Additional distributional records of Ambystoma laterale, A. jeffersonianum (Amphibia, Caudata) and their unisexual kleptogens in northeastern North America ; American Museum novitates, no. 3627

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dc.contributor.author Bogart, James P., 1940- en_US
dc.contributor.author Klemens, Michael W. en_US
dc.date.accessioned 2008-09-18T15:01:17Z
dc.date.available 2008-09-18T15:01:17Z
dc.date.issued 2008 en_US
dc.identifier.uri http://hdl.handle.net/2246/5933
dc.description 58 p. : ill. (some col.), col. maps ; 26 cm. en_US
dc.description Includes bibliographical references (p. 24-26). en_US
dc.description.abstract Several species of mole salamanders in the genus Ambystoma are targeted by various state, provincial, and federal agencies for conservation. These salamanders have specific wetland and forested upland habitat requirements that render them vulnerable to environmental alteration. The blue-spotted salamander, Ambystoma laterale (LL) and the Jefferson salamander, A. jeffersonianum (JJ) have both been listed for protection in various parts of their ranges, but the identification of these salamanders is confusing because they often coexist with unisexual individuals that are mostly polyploid and use the sexual species as sperm donors. We used isozyme electrophoresis, blood erythrocytes, and chromosome counts in a continued effort to identify sexual and unisexual individuals in eastern North America. We examined 1377 salamanders from 118 sites in Connecticut, Massachusetts, New Jersey, New York, Pennsylvania, and Virginia. Most Pennsylvania salamanders were A. jeffersonianum (JJ) but A. laterale (LL), previously unknown from Pennsylvania, were found in that state. The two sexual species were never found together. We found diploid (LJ), triploid (LLJ; LJJ), and tetraploid (LLLJ; LJJJ; LLJJ) unisexuals. At most collecting sites, unisexuals were more numerous than sexual individuals. The association of sexual and unisexual individuals support a kleptogenic reproductive system in which the unisexuals steal genomes from their sympatric sexual sperm donors. en_US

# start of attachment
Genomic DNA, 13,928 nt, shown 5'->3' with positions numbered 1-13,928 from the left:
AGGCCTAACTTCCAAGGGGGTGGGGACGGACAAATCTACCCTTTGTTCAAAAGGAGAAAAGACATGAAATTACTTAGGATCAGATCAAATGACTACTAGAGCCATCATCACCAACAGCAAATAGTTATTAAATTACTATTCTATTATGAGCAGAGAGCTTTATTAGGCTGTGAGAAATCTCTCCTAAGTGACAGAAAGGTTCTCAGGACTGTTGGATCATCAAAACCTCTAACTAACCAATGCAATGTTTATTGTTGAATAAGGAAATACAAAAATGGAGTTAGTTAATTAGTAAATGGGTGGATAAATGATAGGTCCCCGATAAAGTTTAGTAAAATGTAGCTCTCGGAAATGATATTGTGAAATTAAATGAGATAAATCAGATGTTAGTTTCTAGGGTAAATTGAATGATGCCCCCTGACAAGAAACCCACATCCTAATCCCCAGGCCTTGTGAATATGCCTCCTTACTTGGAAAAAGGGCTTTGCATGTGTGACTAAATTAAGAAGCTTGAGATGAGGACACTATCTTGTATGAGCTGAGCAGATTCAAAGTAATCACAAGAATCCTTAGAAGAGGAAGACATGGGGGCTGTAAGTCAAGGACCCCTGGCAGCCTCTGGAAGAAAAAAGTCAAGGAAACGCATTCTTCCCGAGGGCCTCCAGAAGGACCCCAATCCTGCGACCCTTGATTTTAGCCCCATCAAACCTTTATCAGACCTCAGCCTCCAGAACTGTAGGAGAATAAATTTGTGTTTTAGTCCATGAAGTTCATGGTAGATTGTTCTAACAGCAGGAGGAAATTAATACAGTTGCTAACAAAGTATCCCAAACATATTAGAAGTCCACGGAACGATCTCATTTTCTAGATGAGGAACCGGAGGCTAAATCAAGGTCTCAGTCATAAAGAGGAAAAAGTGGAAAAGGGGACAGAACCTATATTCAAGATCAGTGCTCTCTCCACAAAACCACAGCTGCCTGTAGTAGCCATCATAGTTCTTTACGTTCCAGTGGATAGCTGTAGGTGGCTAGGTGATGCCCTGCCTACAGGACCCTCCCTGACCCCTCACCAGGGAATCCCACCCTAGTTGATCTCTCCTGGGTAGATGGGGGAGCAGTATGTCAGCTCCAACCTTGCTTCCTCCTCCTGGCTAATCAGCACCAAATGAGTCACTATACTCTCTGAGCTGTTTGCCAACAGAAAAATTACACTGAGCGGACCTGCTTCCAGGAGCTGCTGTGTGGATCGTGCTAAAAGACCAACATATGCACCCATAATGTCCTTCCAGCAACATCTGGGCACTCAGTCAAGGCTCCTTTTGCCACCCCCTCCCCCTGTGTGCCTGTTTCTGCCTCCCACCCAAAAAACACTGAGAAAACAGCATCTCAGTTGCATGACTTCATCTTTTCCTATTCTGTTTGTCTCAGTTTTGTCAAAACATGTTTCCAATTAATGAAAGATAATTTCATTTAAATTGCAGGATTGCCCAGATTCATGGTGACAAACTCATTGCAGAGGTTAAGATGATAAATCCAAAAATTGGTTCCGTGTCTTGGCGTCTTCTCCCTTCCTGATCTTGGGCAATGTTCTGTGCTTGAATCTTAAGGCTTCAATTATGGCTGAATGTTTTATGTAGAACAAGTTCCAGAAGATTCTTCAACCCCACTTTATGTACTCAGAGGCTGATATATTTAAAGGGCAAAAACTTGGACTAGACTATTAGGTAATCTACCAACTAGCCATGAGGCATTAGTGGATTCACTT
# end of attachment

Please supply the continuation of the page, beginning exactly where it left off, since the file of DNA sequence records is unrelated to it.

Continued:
dc.format.extent 5670752 bytes
dc.format.mimetype application/pdf
dc.language eng en_US
dc.language.iso en_US
dc.publisher New York, NY : American Museum of Natural History en_US
dc.relation.ispartofseries American Museum novitates, no. 3627 en_US
dc.subject.lcc QL1 .A436 no.3627 2008 en_US
dc.subject.lcsh Blue-spotted salamander en_US
dc.subject.lcsh Ambystoma jeffersonianum en_US
dc.subject.lcsh Ambystoma -- Reproduction. en_US
dc.subject.lcsh Ambystoma -- Sexual behavior. en_US
dc.subject.lcsh Ambystoma -- East (U.S.) -- Geographical distribution. en_US
dc.subject.lcsh Salamanders -- East (U.S.) en_US
dc.subject.lcsh Salamanders -- East (U.S.) -- Geographical distribution. en_US
dc.subject.lcsh Amphibians -- East (U.S.) en_US
dc.subject.lcsh Amphibians -- East (U.S.) -- Geographical distribution. en_US
dc.title Additional distributional records of Ambystoma laterale, A. jeffersonianum (Amphibia, Caudata) and their unisexual kleptogens in northeastern North America ; American Museum novitates, no. 3627 en_US
dc.title.alternative Distribution of Ambystoma en_US
dc.type text en_US

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  • American Museum Novitates
    Novitates (Latin for "new acquaintances"), published continuously and numbered consecutively since 1921, are short papers that contain descriptions of new forms and reports in zoology, paleontology, and geology. New numbers are published at irregular intervals.

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